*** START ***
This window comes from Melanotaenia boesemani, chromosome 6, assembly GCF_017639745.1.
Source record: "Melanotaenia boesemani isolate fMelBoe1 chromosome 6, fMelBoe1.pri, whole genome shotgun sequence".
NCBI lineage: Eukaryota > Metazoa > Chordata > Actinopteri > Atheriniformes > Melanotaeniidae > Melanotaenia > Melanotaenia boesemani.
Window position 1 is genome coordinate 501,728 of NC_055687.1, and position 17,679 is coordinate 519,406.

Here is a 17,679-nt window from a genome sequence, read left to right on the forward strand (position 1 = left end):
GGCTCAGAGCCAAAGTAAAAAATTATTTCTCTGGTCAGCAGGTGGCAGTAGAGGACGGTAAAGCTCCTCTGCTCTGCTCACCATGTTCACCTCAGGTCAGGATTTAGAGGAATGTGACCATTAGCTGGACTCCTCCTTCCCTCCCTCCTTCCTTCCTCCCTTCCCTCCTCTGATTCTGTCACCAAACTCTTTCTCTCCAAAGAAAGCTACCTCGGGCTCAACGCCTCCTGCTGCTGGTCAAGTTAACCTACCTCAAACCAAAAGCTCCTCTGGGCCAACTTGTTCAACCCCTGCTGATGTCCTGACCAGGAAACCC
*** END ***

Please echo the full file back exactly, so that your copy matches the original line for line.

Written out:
This window comes from Melanotaenia boesemani, chromosome 6, assembly GCF_017639745.1.
Source record: "Melanotaenia boesemani isolate fMelBoe1 chromosome 6, fMelBoe1.pri, whole genome shotgun sequence".
NCBI lineage: Eukaryota > Metazoa > Chordata > Actinopteri > Atheriniformes > Melanotaeniidae > Melanotaenia > Melanotaenia boesemani.
Window position 1 is genome coordinate 501,728 of NC_055687.1, and position 17,679 is coordinate 519,406.

Here is a 17,679-nt window from a genome sequence, read left to right on the forward strand (position 1 = left end):
GGCTCAGAGCCAAAGTAAAAAATTATTTCTCTGGTCAGCAGGTGGCAGTAGAGGACGGTAAAGCTCCTCTGCTCTGCTCACCATGTTCACCTCAGGTCAGGATTTAGAGGAATGTGACCATTAGCTGGACTCCTCCTTCCCTCCCTCCTTCCTTCCTCCCTTCCCTCCTCTGATTCTGTCACCAAACTCTTTCTCTCCAAAGAAAGCTACCTCGGGCTCAACGCCTCCTGCTGCTGGTCAAGTTAACCTACCTCAAACCAAAAGCTCCTCTGGGCCAACTTGTTCAACCCCTGCTGATGTCCTGACCAGGAAACCC